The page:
Health Benefits of Adult Coloring Books by Katie at Wellness Mama

Coloring your way to a healthy mind by Sara Dignan for USA Today College

Photo by Foto Garage AG on Unsplash



[This post contains affiliate links. If you purchase something through my link, I will receive a small commission at no additional cost to you. Thanks for supporting Notes from Jessie!]


Simplifying Your Schedule in 5 Steps {Sanity Savers, Part 1}

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Welcome to summer, the season of construction, graduation parties, vacations, and too many barbecues to possibly fit into just three months!

Okay, so I might be joking just a little, but isn't that pretty close to reality? Just think for a second about all the things you have going on between now and September.

  • graduation open houses
  • weddings
  • bridal and baby showers
  • bachelorette parties for said weddings
  • road trips
  • picnics and barbecues
  • bonfires
  • family reunions
  • family vacations
  • summer sports
  • work deadlines
  • work functions
  • birthdays
  • new projects
  • summer hobbies (gardening, boating, etc.)
  • normal demands like paying bills, grocery shopping, making dinner, and the like

Are you feeling overwhelmed yet? I am, and I don't even have all of those things on my personal list! Just the act of brainstorming so many things and writing them down was enough to make me need a nap.

As much as I LOVE summer, it can be stressful when we try to cram too many things into such a short time of the year. If our expectations for our summers are too high, we're going to drive ourselves (and our people) crazy by scheduling everything out the wazoo and planning more things than we can possibly do.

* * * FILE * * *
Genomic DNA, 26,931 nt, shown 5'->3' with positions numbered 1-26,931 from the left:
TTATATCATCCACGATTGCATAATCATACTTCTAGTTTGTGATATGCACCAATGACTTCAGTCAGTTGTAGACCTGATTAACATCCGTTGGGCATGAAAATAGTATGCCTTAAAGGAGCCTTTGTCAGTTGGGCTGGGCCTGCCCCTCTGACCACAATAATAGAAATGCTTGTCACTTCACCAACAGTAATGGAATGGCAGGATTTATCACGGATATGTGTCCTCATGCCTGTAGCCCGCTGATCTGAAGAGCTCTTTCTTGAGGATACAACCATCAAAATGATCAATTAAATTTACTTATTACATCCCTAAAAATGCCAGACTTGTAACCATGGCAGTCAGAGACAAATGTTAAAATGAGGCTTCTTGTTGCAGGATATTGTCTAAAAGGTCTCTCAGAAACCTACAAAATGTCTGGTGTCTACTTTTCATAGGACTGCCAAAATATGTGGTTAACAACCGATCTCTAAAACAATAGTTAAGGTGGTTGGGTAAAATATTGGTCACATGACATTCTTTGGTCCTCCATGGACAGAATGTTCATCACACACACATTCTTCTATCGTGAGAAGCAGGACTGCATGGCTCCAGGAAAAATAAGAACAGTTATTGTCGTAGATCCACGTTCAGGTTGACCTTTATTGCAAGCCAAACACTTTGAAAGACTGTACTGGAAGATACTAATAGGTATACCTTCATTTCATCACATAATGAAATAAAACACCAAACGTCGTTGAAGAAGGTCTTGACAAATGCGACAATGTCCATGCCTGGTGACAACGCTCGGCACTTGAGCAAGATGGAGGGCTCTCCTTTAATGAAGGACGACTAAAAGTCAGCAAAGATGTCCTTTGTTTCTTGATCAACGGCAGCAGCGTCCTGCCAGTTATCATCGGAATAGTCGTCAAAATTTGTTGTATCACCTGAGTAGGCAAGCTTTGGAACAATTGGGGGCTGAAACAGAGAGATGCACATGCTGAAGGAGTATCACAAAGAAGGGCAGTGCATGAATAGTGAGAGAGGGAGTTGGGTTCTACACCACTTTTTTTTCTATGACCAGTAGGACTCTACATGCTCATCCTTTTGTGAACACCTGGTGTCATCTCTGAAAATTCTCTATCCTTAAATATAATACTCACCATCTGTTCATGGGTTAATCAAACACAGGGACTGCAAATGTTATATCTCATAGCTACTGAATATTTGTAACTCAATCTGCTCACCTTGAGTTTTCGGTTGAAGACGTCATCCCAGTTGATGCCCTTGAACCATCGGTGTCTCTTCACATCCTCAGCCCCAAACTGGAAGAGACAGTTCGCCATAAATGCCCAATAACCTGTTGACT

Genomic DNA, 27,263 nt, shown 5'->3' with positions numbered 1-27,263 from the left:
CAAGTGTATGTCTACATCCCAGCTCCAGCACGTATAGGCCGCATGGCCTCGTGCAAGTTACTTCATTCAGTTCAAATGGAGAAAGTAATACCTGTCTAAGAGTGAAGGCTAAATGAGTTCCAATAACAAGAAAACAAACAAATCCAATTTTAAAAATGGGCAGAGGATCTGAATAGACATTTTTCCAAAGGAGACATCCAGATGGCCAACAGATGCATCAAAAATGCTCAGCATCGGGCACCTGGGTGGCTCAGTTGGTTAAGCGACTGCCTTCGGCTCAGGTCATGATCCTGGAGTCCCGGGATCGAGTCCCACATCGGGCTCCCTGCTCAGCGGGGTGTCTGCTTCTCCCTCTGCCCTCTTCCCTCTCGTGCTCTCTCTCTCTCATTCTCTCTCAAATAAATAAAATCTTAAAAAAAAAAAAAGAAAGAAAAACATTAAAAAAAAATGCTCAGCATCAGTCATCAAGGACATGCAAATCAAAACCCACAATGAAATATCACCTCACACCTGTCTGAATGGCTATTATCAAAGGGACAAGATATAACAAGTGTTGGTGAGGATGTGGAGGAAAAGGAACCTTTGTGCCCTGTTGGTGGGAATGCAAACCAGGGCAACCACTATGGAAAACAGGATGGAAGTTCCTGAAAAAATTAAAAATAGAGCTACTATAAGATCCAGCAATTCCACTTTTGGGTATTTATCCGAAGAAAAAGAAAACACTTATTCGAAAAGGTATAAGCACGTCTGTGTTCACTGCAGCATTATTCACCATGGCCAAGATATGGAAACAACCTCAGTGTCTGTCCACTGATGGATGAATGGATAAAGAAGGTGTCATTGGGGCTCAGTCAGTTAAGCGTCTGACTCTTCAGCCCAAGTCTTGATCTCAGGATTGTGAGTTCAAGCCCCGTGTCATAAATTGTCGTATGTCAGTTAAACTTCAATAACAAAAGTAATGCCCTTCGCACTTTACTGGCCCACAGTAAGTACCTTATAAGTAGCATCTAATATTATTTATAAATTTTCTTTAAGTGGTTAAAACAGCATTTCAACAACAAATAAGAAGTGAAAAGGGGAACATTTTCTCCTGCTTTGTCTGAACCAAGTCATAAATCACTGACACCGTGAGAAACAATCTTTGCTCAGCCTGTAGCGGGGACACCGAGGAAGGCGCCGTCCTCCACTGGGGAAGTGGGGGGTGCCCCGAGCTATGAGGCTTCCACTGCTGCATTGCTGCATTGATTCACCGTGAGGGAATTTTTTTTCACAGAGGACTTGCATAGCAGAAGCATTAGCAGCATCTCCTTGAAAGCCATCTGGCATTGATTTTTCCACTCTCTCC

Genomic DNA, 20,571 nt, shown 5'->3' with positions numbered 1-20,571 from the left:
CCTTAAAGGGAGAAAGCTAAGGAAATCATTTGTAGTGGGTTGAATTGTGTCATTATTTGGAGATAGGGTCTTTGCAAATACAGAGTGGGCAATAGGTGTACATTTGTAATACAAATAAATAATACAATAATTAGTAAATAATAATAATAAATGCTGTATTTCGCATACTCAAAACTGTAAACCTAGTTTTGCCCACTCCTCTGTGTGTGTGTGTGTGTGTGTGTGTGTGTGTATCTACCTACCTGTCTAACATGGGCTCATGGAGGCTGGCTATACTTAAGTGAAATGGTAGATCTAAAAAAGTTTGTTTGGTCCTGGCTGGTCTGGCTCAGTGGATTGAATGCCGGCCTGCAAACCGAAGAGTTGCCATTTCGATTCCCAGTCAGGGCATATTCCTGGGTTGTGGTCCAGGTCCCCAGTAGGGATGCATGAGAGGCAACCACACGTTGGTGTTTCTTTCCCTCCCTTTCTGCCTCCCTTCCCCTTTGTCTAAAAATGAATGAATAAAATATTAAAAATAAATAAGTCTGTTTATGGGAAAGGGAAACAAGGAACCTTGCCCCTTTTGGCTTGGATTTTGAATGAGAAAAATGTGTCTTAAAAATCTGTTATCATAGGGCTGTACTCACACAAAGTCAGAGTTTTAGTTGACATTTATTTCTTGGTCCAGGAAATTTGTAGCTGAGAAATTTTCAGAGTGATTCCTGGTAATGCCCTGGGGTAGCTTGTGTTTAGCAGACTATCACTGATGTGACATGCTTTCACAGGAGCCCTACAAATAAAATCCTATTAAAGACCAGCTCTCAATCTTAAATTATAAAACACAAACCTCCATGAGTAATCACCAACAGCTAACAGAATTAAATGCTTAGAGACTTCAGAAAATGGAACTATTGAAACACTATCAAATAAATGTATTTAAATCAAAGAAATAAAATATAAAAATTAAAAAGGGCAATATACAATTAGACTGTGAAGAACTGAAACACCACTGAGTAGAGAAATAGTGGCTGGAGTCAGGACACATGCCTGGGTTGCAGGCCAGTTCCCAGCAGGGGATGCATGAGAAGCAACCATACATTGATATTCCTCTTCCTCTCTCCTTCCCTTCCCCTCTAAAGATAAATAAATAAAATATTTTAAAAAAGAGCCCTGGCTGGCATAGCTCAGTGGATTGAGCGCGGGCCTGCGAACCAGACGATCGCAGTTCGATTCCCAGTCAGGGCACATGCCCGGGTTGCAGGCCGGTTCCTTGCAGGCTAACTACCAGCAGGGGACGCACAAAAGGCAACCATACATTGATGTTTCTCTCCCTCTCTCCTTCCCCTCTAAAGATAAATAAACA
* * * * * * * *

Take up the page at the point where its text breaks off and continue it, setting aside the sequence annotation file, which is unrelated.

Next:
So what's a girl to do instead? How do we make the most of our summers (or any season, really) without going insane?



As you enter into this season, what are you expecting from it?

Are you expecting to get all your projects done, to reach new heights with your work, to grow your business, or to accomplish a laundry list of work-related tasks?

Do you expect to engage in all the activities you want to do, like gardening, reading, going for walks, swimming, water skiing, boating, tubing, grilling, biking, and running?

Are you expecting to have all your weekends serve as restful bookends for your crazy weeks? To have lazy Saturdays and slow Sundays at home?

Do you expect to get away often for cabin weekends, road trips, or family vacations?

Are you expecting to have people over and participate in all the social engagements this season brings-- barbecues, bonfires, grill outs, birthday parties, graduation parties, bridal and baby showers, and everything along those lines?

Do you really think you can do all of that without going crazy? Do you think you can do it all and still manage to take care of yourself, your family, and the things that just never seem to be done and will never go away, like cooking dinner and doing the laundry?